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Using XNA it's pretty easier to loop through a sprite sheet, I tell it how many rows and how many columns it has and I have a method that loops through the whole set.

I usually use this method in my sprite class, but I have a sprite sheet that has a odd number of sprites, and does not use the entire last line. Any ideas on how to do this?

for example: I have 3 rows of 6 columns, but on the last row I only have 3 sprites.


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You're telling it how many rows and columns it has. Simply also tell it how many sprites it has on it. Therefore allowing you to skip over the final sprites as you loop.

(I assume you know how to index rows and columns with / and %? If not then this will tell you.)

So for something like this:

const int rowCount = 3;
const int columnCount = 6;
for(int i = 0; i < rowCount * columnCount; ++i)
    int row = i / columnCount;
    int column = i % columnCount;

Simply change it to something like this:

const int rowCount = 3;
const int columnCount = 6;
const int spriteCount = 15;
for(int i = 0; i < spriteCount; ++i)
    int row = i / columnCount;
    int column = i % columnCount;

(And then, obviously, you're generating rectangles like this)

int width = texture.Width / columnCount;
int height = texture.Height / rowCount;
Rectangle sourceRectangle = new Rectangle(column * width, row * height, width, height);
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maybe I am not getting anything(or because I haven't tested yet) but assuming I have 75 by 75 sprites. 3 rows, 6 columns and 15 sprites in total (row 1:6 sprites row 2:6 row 3:3) I used your calculation above and my second sprite (row 0, column 1) my rectangle is 12,0,12,25...which doesnt seem to fit my 75x75 sprite – FreshJays Apr 14 '11 at 18:57
@FreshJays The values of width and height in my above code are the size of the sprite, derived from the size of the texture that the sprites are packed in. If you know the pixel size of your sprite, you can use that value directly and ignore the size of the texture. – Andrew Russell Apr 15 '11 at 4:26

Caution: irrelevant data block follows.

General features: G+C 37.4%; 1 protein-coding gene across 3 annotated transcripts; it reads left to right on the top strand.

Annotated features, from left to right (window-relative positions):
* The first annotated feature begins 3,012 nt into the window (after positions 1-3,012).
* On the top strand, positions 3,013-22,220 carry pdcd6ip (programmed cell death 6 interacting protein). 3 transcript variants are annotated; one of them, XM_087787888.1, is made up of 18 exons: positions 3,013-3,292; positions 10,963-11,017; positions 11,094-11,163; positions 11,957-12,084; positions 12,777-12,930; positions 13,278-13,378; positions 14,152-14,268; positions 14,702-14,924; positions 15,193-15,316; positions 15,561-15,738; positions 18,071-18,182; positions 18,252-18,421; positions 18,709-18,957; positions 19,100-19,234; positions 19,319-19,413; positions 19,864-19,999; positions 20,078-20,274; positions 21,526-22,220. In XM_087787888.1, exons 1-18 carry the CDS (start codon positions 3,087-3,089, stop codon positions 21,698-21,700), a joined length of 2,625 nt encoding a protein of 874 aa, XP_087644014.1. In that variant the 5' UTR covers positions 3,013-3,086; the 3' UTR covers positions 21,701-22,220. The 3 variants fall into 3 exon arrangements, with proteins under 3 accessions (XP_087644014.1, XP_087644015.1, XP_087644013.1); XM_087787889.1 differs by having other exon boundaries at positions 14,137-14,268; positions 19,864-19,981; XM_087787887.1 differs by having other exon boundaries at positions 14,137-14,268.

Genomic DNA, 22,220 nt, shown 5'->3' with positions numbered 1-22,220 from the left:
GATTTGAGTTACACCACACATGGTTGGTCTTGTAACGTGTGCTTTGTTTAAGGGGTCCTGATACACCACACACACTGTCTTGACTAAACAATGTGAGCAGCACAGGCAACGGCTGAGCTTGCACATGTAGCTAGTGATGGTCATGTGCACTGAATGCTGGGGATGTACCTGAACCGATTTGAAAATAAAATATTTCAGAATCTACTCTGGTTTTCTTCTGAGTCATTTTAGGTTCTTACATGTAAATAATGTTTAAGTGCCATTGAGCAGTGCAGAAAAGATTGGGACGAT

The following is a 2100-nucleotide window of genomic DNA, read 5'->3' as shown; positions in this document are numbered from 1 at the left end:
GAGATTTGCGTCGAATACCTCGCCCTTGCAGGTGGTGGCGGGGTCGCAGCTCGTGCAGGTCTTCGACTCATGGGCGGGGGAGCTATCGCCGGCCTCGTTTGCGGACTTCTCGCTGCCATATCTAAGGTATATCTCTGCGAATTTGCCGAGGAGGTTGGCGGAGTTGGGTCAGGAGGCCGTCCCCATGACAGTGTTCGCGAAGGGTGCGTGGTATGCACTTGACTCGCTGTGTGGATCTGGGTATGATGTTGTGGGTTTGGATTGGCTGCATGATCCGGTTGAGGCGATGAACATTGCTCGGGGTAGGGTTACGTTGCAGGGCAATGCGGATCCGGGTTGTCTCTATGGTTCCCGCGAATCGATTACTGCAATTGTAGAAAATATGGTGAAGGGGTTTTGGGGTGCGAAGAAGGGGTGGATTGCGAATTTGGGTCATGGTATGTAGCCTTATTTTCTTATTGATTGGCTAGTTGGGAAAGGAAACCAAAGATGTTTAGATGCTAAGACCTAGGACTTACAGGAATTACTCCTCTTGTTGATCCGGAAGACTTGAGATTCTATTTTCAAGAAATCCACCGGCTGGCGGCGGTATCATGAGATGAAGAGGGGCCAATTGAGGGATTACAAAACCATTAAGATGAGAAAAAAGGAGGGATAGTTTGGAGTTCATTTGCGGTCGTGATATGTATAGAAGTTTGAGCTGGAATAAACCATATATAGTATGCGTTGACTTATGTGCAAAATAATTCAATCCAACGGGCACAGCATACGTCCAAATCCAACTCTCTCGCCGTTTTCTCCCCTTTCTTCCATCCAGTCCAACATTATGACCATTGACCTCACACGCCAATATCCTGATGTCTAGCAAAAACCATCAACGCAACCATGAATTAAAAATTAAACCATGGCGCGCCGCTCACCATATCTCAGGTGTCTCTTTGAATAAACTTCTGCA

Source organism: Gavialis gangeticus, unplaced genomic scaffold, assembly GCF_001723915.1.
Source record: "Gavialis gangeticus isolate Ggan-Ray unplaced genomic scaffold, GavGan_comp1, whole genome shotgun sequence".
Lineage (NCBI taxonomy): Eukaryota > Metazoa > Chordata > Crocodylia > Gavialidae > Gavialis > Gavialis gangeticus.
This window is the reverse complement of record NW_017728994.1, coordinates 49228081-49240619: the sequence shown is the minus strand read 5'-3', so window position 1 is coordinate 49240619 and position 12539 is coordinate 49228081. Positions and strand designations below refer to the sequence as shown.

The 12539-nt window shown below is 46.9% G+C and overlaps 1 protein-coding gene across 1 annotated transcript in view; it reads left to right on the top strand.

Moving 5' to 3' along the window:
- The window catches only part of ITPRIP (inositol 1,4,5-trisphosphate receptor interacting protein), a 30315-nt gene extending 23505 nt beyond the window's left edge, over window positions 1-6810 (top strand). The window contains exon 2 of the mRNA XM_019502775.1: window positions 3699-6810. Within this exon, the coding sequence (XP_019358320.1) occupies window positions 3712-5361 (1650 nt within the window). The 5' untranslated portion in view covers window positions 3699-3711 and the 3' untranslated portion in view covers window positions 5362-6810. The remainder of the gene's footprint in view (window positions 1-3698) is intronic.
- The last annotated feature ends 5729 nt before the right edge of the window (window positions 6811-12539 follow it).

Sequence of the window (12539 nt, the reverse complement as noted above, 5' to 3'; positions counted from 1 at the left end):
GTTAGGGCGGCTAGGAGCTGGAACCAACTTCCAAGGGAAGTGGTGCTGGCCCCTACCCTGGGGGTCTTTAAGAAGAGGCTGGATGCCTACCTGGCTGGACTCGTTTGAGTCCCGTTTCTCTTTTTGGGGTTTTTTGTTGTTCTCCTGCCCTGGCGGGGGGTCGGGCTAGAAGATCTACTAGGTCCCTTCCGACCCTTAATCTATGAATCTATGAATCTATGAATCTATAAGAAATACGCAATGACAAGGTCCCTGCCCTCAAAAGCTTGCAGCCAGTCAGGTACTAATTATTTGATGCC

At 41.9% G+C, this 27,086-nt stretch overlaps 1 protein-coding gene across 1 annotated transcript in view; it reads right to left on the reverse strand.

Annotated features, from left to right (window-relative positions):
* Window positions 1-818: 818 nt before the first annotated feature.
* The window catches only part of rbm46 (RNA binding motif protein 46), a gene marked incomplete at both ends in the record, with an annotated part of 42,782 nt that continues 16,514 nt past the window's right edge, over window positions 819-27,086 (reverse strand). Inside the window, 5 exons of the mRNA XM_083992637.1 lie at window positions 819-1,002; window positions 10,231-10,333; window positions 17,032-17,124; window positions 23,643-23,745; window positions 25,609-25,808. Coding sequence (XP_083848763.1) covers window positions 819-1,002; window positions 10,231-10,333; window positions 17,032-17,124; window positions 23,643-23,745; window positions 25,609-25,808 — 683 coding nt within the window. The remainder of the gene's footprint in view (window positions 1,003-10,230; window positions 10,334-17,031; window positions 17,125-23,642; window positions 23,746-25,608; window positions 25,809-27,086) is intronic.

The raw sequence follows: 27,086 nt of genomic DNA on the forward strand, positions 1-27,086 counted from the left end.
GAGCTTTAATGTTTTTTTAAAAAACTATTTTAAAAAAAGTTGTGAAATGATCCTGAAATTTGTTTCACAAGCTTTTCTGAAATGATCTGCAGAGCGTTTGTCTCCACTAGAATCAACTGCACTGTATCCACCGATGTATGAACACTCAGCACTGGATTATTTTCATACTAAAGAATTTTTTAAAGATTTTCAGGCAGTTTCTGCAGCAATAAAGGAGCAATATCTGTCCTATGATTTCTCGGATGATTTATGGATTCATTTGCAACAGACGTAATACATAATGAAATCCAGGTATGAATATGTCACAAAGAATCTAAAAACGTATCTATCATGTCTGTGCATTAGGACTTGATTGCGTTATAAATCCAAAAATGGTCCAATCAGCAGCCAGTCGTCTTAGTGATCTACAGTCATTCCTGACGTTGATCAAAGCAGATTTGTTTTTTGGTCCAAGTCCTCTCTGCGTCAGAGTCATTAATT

I haven't used XNA, but when I've used sprite sheets in the past, part of the meta data associated with that sprite sheet is the number of frames on it. Usually if that number is '0' I just compute it to be the width * height, but if it's non-zero I use that and assume that the last sprites are blank.

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+1 because if XNA does not support this then this is the type of functionality you would want to wrap around what they do do :) – James Mar 25 '11 at 21:08

When you say you have a method that "loops through the whole set", do you mean it loops through the whole Spritesheet, or the whole current row? Normally when I make Spritesheets, I have every row being a single animation, and every column being a frame of that animation.

In my constructor, I set the maximum number of rows and columns my spritesheet can have (although that may not even be necessary). An animation won't necessarily have that many frames (e.g. rows per column) as the maximum, but it's good to keep track of.

Then, whenever you want to advance a frame of you're animation, simply have a method to do it where you pass the number of frames on the current row.

This is one way:

void AdvanceFrame()
    //currentNumFrames is the number of frames in the current animation -- see below
    frameIndex = (frameIndex + 1) % currentNumFrames;

    //animationIndex being your current row, frameIndex your current column.
    srcRect = new Rectangle(frameIndex * frameWidth, animationIndex * frameHeight, frameWidth, frameHeight);

Then, whenever you want to animate, you would call a function like this:

public void Animate(int animation, int framesInAnimation)
    //In your update you will animate when (!paused)
    paused = false; 

    animationIndex = animation;
    frameIndex = 0;
    currentNumFrames = frameInAnimation;

    //Same as before, you can put it in a method.

Another way is you could simply put the number of frames per row in an array. Then, you wouldn't need to send in framesInAnimation and store a currentNumFrames, in your advance you would do this instead:

    frameIndex = (frameIndex + 1) % framesPerAnimation[animationIndex];
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I just implemented a animated sprite class that takes the total frames like others have said, and the frame size. I then calculate the rows and columns from those. Since we have large animations and didn't want to go over 2048x2048 sprite sheet size I also can span multiple sprite sheets.

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